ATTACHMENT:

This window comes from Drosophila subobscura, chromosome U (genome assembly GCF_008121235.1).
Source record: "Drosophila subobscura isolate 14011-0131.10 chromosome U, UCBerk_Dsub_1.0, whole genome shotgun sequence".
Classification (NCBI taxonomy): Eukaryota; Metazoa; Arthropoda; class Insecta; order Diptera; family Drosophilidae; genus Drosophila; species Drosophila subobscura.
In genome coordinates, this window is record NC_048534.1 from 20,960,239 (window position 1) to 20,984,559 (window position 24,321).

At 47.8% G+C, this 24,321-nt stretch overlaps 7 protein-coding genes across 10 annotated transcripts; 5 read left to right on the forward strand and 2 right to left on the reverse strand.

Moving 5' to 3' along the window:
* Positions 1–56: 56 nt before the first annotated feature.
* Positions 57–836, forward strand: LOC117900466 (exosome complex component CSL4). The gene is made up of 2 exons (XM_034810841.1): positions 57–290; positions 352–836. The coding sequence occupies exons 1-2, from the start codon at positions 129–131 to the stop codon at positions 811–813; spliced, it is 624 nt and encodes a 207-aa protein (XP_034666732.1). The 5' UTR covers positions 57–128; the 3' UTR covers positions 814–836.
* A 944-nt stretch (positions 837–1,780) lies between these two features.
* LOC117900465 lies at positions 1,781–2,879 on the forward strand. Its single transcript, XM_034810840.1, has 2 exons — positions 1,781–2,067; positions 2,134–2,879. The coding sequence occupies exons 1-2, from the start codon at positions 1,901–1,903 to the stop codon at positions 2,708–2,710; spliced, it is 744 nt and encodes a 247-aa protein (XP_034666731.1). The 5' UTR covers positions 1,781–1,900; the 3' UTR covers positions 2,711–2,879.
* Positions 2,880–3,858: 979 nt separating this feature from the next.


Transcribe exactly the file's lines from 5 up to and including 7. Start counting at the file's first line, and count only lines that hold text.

At 47.8% G+C, this 24,321-nt stretch overlaps 7 protein-coding genes across 10 annotated transcripts; 5 read left to right on the forward strand and 2 right to left on the reverse strand.

Moving 5' to 3' along the window:
* Positions 1–56: 56 nt before the first annotated feature.